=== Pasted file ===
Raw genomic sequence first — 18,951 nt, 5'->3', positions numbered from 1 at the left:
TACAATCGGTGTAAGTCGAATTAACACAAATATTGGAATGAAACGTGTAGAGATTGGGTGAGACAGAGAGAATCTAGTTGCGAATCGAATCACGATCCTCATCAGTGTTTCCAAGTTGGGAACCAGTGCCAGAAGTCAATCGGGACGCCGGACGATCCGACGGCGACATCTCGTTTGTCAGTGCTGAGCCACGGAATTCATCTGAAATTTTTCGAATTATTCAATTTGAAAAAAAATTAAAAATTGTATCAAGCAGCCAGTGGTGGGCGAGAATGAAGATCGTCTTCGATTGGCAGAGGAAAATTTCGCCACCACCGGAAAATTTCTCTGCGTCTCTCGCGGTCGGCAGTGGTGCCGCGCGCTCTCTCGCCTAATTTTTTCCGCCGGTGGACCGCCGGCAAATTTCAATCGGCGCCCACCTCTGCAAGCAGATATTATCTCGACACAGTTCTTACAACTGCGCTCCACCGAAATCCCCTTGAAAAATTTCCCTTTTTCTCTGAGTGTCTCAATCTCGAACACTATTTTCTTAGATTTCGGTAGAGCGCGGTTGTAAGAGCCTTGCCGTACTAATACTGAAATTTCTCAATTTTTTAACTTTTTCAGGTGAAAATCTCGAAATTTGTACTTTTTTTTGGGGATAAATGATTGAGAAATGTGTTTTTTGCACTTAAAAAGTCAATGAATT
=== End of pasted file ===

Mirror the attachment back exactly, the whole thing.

Raw genomic sequence first — 18,951 nt, 5'->3', positions numbered from 1 at the left:
TACAATCGGTGTAAGTCGAATTAACACAAATATTGGAATGAAACGTGTAGAGATTGGGTGAGACAGAGAGAATCTAGTTGCGAATCGAATCACGATCCTCATCAGTGTTTCCAAGTTGGGAACCAGTGCCAGAAGTCAATCGGGACGCCGGACGATCCGACGGCGACATCTCGTTTGTCAGTGCTGAGCCACGGAATTCATCTGAAATTTTTCGAATTATTCAATTTGAAAAAAAATTAAAAATTGTATCAAGCAGCCAGTGGTGGGCGAGAATGAAGATCGTCTTCGATTGGCAGAGGAAAATTTCGCCACCACCGGAAAATTTCTCTGCGTCTCTCGCGGTCGGCAGTGGTGCCGCGCGCTCTCTCGCCTAATTTTTTCCGCCGGTGGACCGCCGGCAAATTTCAATCGGCGCCCACCTCTGCAAGCAGATATTATCTCGACACAGTTCTTACAACTGCGCTCCACCGAAATCCCCTTGAAAAATTTCCCTTTTTCTCTGAGTGTCTCAATCTCGAACACTATTTTCTTAGATTTCGGTAGAGCGCGGTTGTAAGAGCCTTGCCGTACTAATACTGAAATTTCTCAATTTTTTAACTTTTTCAGGTGAAAATCTCGAAATTTGTACTTTTTTTTGGGGATAAATGATTGAGAAATGTGTTTTTTGCACTTAAAAAGTCAATGAATT